When poet Eliza Acton is told by her publisher that “poetry is not the business of a lady” and is asked instead to write a cookbook, she is appalled at the idea. But when her mother is forced to sell most of the family’s belongings and open a boarding house, she reconsiders the suggestion – despite never having cooked.
In need of an assistant, Eliza hires impoverished, half-starved 17-year-old Ann Kirby, who dreams of being a cook.
Over 10 years, the two women bridge the gap in their circumstances to bond over their shared task of creating one of the first cookbooks aimed at domestic cooks.
As The Language of Food by Annabel Abbs (Simon & Schuster, 2022) unfolds dish by dish (“A compote of wild bullaces with thick cream”, “Boiled eels with sage, German Style”, “Ortolans garnished with cocks’ combs”), we discover that there is poetry in the act of preparing food. Even if not everyone appreciates it.
There is also an art to writing recipes that are clear and easy to follow, as Eliza comes to realise.
Best read with a full stomach, The Language of Food is a feast for the senses, full of wonderfully evocative descriptions, like this one:
My mind veers back to roasted pigeon. And from pigeon I travel effortlessly, unrestrainedly back to France … the pots of rillettes fragrant with garlic, the boned forelegs of ham yellowed with breadcrumbs, the blood puddings curled up like snakes, the terrines and pates, the sausages from Lyons and Arles, the jowls of salmon cooked a la genoise, the hundreds of cheese resplendent beneath their glass bells, the perfumers melons and honeyed apricots and … I shake my head, returning my runaway thoughts to roasted pigeon … each must be stuffed with a pat of butter, but should the pat be rolled in minced parsley or cayenne?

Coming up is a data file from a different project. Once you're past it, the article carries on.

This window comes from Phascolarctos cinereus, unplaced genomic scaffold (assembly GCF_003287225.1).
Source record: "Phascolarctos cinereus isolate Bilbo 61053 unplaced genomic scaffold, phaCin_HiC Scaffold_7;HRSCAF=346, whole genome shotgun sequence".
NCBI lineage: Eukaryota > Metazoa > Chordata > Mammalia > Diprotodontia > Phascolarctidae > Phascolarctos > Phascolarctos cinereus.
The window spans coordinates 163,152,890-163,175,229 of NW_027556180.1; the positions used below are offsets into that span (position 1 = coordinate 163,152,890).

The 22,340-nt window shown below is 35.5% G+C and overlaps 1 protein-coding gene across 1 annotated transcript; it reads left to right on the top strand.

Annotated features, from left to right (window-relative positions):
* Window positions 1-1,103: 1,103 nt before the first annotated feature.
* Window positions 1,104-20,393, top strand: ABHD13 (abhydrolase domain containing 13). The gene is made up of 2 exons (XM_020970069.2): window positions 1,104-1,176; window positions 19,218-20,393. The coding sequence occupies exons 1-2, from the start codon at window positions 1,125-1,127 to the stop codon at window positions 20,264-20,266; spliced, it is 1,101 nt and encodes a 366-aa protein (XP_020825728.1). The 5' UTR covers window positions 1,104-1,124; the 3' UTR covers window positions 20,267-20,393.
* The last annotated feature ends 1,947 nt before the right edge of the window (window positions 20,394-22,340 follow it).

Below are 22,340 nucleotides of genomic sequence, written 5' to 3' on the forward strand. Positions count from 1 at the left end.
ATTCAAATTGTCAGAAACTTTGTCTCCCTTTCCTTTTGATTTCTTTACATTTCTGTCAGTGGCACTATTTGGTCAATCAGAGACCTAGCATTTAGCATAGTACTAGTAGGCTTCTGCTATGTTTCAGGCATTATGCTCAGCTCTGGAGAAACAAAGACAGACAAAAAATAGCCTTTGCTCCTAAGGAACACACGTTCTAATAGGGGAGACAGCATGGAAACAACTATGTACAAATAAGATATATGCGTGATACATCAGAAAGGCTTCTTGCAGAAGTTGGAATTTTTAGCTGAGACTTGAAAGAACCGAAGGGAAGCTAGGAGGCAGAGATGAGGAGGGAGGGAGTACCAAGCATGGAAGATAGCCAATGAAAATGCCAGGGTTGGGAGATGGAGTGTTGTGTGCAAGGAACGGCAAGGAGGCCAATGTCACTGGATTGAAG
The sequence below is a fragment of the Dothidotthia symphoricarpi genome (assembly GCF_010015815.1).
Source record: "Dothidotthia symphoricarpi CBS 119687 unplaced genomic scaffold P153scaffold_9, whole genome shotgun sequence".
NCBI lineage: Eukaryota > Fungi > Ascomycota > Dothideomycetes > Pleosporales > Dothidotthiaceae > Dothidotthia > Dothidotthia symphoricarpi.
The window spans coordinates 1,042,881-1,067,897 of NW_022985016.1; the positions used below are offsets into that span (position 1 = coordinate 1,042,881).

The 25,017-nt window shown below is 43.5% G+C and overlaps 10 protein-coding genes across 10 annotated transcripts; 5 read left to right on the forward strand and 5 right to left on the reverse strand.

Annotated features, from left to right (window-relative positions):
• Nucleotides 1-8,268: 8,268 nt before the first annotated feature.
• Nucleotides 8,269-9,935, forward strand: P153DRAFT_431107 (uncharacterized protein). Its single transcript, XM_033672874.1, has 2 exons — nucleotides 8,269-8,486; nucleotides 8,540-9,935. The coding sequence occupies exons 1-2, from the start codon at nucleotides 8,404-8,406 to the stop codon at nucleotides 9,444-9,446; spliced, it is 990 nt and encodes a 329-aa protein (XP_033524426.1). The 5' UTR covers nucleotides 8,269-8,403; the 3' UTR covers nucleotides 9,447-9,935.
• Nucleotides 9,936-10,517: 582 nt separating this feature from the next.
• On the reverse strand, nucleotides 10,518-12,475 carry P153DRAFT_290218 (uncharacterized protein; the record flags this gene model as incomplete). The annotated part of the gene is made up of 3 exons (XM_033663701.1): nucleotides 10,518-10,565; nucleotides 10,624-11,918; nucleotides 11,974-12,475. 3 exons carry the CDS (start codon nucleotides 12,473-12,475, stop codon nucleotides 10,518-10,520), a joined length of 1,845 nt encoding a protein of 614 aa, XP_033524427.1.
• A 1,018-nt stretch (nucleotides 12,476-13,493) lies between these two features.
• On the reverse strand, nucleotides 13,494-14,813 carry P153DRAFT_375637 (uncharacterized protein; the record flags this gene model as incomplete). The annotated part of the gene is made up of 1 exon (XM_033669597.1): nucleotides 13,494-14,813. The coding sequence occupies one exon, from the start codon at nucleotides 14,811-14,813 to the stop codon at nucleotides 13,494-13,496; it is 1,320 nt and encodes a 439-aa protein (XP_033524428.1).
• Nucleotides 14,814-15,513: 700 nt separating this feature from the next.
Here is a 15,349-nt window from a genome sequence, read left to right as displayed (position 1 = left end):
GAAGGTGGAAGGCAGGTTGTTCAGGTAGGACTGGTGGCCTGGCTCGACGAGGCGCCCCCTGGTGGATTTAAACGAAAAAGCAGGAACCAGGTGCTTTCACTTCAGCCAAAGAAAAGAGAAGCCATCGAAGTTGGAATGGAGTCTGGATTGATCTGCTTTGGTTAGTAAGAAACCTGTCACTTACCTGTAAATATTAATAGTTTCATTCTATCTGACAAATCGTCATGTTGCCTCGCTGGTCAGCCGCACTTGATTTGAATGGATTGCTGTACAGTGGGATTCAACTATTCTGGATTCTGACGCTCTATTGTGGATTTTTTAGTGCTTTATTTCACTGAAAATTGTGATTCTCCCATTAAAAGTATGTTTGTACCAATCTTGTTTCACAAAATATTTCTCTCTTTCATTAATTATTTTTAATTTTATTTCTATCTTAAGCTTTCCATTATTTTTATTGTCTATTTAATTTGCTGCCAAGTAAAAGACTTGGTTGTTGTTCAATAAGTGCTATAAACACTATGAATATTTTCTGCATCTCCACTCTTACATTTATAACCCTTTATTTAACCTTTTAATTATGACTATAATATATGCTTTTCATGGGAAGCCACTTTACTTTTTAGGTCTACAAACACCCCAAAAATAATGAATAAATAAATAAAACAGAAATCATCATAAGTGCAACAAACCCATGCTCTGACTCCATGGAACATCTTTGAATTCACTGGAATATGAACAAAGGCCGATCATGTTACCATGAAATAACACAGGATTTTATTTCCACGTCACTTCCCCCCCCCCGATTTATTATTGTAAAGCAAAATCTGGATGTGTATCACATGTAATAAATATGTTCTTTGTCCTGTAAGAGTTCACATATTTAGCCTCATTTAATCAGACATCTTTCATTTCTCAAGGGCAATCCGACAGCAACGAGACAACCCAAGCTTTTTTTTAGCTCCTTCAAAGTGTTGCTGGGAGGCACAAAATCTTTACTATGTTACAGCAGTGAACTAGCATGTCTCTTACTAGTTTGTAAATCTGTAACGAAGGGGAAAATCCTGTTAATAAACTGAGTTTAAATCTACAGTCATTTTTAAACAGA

The book is also – pleasingly – based on a true story. Eliza’s Modern Cookery for Private Families, published in 1845, was a bestseller in its time. It sold 125,000 copies in 30 years and remained in print until 1918.
The book is still highly rated by many renowned foodies, including Maggie Beer, Rick Stein and Delia Smith, who called Eliza “the best cookery writer in the English language … a great inspiration … and a great influence on me”.
By Ylla Watkins
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